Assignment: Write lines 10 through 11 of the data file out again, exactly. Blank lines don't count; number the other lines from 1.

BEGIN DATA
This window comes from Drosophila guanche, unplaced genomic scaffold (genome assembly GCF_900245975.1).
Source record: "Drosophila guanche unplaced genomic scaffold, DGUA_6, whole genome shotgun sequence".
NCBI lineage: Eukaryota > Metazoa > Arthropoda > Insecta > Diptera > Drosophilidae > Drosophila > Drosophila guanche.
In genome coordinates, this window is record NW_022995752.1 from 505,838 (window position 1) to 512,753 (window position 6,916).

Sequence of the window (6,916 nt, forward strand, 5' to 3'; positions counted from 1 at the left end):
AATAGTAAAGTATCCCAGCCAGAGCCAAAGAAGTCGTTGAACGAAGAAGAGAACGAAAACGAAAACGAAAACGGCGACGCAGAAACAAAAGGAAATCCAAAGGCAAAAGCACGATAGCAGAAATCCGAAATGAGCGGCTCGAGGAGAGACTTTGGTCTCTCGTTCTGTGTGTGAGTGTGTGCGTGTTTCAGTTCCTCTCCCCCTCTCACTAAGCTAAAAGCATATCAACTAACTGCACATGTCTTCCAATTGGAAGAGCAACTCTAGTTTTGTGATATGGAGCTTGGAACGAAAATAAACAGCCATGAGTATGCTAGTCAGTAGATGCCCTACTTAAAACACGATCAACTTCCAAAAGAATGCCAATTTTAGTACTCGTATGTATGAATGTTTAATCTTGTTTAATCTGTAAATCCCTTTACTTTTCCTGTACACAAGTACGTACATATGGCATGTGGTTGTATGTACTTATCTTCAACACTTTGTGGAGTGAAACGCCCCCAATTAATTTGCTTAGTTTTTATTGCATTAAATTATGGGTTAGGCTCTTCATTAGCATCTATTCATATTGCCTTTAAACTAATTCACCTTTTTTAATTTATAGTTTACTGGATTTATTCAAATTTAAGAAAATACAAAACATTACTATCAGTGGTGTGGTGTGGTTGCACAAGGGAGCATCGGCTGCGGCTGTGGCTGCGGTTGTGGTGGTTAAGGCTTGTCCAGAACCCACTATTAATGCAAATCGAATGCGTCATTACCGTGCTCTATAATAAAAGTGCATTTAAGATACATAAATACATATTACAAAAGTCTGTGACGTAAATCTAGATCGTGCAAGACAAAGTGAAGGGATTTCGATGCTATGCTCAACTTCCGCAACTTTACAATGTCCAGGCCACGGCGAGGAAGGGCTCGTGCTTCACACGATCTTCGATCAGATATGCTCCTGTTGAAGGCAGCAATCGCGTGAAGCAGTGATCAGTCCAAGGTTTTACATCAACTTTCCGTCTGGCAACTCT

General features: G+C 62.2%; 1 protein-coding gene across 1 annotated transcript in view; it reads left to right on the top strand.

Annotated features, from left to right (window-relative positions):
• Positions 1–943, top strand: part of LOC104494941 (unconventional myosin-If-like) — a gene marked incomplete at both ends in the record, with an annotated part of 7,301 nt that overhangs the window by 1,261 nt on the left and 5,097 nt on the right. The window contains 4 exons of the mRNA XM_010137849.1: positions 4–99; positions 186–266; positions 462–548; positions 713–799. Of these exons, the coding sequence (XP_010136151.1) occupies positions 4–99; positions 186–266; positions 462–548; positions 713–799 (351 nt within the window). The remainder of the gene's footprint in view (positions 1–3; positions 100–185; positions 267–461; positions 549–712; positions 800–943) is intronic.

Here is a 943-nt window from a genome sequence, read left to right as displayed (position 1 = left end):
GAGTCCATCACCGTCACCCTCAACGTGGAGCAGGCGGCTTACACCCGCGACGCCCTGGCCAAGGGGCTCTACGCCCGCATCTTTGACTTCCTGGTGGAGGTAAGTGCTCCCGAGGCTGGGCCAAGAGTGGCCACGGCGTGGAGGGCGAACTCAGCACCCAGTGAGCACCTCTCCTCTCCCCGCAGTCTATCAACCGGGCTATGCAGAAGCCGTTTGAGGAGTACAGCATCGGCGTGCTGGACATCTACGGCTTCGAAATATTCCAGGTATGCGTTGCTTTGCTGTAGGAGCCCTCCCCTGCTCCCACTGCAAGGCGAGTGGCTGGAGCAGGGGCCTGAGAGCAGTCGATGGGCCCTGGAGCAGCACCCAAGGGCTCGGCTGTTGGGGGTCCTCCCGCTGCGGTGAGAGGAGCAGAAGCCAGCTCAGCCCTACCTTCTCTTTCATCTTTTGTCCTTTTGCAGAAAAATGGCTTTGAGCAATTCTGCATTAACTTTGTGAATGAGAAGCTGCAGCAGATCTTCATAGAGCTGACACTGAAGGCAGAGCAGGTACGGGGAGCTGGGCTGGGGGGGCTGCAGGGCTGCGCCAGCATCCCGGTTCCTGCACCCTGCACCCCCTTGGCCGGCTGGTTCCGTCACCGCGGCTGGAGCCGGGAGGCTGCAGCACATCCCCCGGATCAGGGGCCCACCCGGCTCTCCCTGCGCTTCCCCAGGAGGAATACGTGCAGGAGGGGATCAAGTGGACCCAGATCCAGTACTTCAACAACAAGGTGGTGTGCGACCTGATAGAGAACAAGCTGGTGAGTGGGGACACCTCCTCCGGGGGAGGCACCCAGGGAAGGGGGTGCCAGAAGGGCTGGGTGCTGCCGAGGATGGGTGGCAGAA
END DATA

Here is a 943-nt window from a genome sequence, read left to right as displayed (position 1 = left end):
GAGTCCATCACCGTCACCCTCAACGTGGAGCAGGCGGCTTACACCCGCGACGCCCTGGCCAAGGGGCTCTACGCCCGCATCTTTGACTTCCTGGTGGAGGTAAGTGCTCCCGAGGCTGGGCCAAGAGTGGCCACGGCGTGGAGGGCGAACTCAGCACCCAGTGAGCACCTCTCCTCTCCCCGCAGTCTATCAACCGGGCTATGCAGAAGCCGTTTGAGGAGTACAGCATCGGCGTGCTGGACATCTACGGCTTCGAAATATTCCAGGTATGCGTTGCTTTGCTGTAGGAGCCCTCCCCTGCTCCCACTGCAAGGCGAGTGGCTGGAGCAGGGGCCTGAGAGCAGTCGATGGGCCCTGGAGCAGCACCCAAGGGCTCGGCTGTTGGGGGTCCTCCCGCTGCGGTGAGAGGAGCAGAAGCCAGCTCAGCCCTACCTTCTCTTTCATCTTTTGTCCTTTTGCAGAAAAATGGCTTTGAGCAATTCTGCATTAACTTTGTGAATGAGAAGCTGCAGCAGATCTTCATAGAGCTGACACTGAAGGCAGAGCAGGTACGGGGAGCTGGGCTGGGGGGGCTGCAGGGCTGCGCCAGCATCCCGGTTCCTGCACCCTGCACCCCCTTGGCCGGCTGGTTCCGTCACCGCGGCTGGAGCCGGGAGGCTGCAGCACATCCCCCGGATCAGGGGCCCACCCGGCTCTCCCTGCGCTTCCCCAGGAGGAATACGTGCAGGAGGGGATCAAGTGGACCCAGATCCAGTACTTCAACAACAAGGTGGTGTGCGACCTGATAGAGAACAAGCTGGTGAGTGGGGACACCTCCTCCGGGGGAGGCACCCAGGGAAGGGGGTGCCAGAAGGGCTGGGTGCTGCCGAGGATGGGTGGCAGAA